By: Genevieve Everett
Hi, I’m Genevieve, or Gen! One of the first things that people notice about me are the tattoos on my arms. Without fail someone asks me about them, especially my most prominent one, a trowel on my right forearm. As you know, once you get a tattoo, well, you’re pretty much stuck with it. And so, it has become a permanent reminder to live up to my own personal goal of doing exactly what I want to with my life and career, archaeology.
After graduating from my undergraduate with a double BA in Anthropology and History, I spent several years working in the service industry. I was still trying to figure out what I wanted to do with my degree. One day in 2010 while bartending at my old job, making Bloody Mary after Bloody Mary, I struck up a conversation with an acquaintance that had been working in archaeology for years. I told her I had been looking into field schools around the country, so, she gave me her card, and on the back of she wrote, “STATE CONSERVATION RESCUE ARCHAEOLOGY PROGRAM (S.C.R.A.P)”. A year later I found the card (I still have it) in an old recipe box amongst other pieces of scribbled on paper and ticket stubs. So, the summer of June 2011 I drove up to my first field school at a Clovis site in the White Mountains of New Hampshire, and never looked back!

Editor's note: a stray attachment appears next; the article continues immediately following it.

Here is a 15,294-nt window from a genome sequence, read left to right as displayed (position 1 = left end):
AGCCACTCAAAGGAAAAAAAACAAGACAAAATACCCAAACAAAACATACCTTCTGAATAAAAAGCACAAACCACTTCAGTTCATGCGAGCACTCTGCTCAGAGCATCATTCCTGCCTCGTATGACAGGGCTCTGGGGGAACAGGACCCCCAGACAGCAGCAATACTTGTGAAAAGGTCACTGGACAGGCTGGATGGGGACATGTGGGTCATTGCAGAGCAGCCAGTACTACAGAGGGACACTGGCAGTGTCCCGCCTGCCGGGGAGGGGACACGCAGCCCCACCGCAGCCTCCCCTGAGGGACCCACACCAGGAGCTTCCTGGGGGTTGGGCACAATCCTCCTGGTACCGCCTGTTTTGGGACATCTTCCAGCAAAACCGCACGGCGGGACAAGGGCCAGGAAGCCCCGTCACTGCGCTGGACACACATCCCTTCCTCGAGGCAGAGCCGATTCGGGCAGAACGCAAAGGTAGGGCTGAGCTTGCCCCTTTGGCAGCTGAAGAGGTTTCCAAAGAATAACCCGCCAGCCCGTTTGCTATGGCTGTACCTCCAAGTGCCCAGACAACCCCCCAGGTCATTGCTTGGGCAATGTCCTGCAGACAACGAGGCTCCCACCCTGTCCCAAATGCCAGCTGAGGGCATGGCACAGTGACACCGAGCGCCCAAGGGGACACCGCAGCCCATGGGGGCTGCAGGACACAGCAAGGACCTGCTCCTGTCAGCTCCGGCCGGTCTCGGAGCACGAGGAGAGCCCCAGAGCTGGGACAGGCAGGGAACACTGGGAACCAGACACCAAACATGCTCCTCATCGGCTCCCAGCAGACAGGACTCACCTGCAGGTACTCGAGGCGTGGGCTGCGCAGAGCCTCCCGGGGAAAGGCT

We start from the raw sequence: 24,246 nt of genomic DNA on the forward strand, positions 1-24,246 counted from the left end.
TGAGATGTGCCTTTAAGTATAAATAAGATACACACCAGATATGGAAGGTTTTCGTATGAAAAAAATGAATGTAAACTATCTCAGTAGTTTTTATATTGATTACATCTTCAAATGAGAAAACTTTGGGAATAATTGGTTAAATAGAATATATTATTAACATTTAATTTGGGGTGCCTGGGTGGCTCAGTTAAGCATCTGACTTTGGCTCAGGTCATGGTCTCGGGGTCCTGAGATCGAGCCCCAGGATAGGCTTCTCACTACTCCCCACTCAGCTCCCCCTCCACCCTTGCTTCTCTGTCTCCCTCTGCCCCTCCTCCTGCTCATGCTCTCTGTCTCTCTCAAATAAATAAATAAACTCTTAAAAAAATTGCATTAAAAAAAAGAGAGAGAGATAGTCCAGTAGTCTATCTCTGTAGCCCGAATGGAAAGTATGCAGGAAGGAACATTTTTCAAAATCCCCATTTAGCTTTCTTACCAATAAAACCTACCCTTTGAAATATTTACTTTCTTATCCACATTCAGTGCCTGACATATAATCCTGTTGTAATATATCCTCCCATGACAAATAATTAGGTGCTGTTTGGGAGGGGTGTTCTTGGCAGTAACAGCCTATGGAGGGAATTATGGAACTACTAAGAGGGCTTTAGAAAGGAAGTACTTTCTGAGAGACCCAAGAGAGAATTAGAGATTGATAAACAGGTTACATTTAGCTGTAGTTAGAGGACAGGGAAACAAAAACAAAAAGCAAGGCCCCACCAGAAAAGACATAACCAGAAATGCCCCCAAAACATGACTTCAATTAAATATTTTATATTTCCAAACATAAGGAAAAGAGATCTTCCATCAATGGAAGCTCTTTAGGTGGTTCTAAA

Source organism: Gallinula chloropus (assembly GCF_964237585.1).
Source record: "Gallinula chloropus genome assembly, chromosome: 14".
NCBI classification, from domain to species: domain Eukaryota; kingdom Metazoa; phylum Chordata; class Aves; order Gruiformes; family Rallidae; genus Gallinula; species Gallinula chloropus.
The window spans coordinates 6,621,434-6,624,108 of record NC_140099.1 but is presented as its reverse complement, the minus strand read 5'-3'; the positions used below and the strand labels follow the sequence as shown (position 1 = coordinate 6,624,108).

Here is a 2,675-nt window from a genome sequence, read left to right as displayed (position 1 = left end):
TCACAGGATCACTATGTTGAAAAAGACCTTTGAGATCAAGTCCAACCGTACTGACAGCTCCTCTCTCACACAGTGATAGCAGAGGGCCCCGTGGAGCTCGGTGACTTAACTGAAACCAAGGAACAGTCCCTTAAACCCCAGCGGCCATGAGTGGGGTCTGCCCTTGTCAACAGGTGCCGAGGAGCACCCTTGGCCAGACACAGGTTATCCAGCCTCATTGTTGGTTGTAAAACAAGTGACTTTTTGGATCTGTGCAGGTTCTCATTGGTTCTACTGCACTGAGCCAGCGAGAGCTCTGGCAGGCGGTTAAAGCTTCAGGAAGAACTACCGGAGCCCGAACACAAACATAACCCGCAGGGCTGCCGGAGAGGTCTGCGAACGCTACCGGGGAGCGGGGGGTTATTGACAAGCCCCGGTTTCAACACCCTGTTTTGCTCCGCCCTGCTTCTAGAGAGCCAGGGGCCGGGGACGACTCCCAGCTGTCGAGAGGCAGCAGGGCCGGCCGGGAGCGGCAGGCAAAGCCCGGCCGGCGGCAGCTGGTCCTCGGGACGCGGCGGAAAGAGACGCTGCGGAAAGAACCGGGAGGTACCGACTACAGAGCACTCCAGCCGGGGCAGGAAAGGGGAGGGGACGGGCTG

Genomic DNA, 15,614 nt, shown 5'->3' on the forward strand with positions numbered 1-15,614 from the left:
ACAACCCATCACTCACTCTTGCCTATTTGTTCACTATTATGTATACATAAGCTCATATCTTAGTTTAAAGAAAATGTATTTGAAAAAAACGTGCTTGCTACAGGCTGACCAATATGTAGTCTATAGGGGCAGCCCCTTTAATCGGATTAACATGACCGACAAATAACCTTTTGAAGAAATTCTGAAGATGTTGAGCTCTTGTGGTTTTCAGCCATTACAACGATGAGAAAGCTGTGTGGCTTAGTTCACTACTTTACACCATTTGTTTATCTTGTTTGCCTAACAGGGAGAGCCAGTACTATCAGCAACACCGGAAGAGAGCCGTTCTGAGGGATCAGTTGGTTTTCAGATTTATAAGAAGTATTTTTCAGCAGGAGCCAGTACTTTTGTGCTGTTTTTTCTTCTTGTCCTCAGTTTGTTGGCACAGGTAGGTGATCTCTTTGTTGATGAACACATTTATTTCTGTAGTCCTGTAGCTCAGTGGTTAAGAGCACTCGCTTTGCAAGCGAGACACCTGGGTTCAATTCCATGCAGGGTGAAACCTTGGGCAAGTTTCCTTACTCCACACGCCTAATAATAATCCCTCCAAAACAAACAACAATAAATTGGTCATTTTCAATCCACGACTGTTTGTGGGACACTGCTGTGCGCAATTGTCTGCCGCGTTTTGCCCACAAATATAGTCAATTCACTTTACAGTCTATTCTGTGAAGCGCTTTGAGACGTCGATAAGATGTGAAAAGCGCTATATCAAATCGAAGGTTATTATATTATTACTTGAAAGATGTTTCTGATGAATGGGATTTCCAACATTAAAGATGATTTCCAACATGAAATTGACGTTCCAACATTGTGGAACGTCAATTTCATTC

Besides SCRAP, I spent a few years going into the Temple University anthropology lab to help clean historic artifacts from Elfreth’s Alley (the longest continuously occupied block in the country) in Philadelphia. One of the PhD. students had organized a fantastic public archaeology lab day for volunteers with all experience levels to come help. In the summer we were also provided with an opportunity to come out to the alley and excavate behind the museum.
As much as I enjoyed spending my free time taking part in these experiences, I decided it was time to step it up. The next step was to begin the process of applying to graduate programs. I told myself, “I either have to be in graduate school or working another CRM job before I am thirty”. So here I am, on the cusp of turning 30, and I have never been so sure of my decision to make archaeology a career until now.
My life is not all archaeology, so I will leave you with this…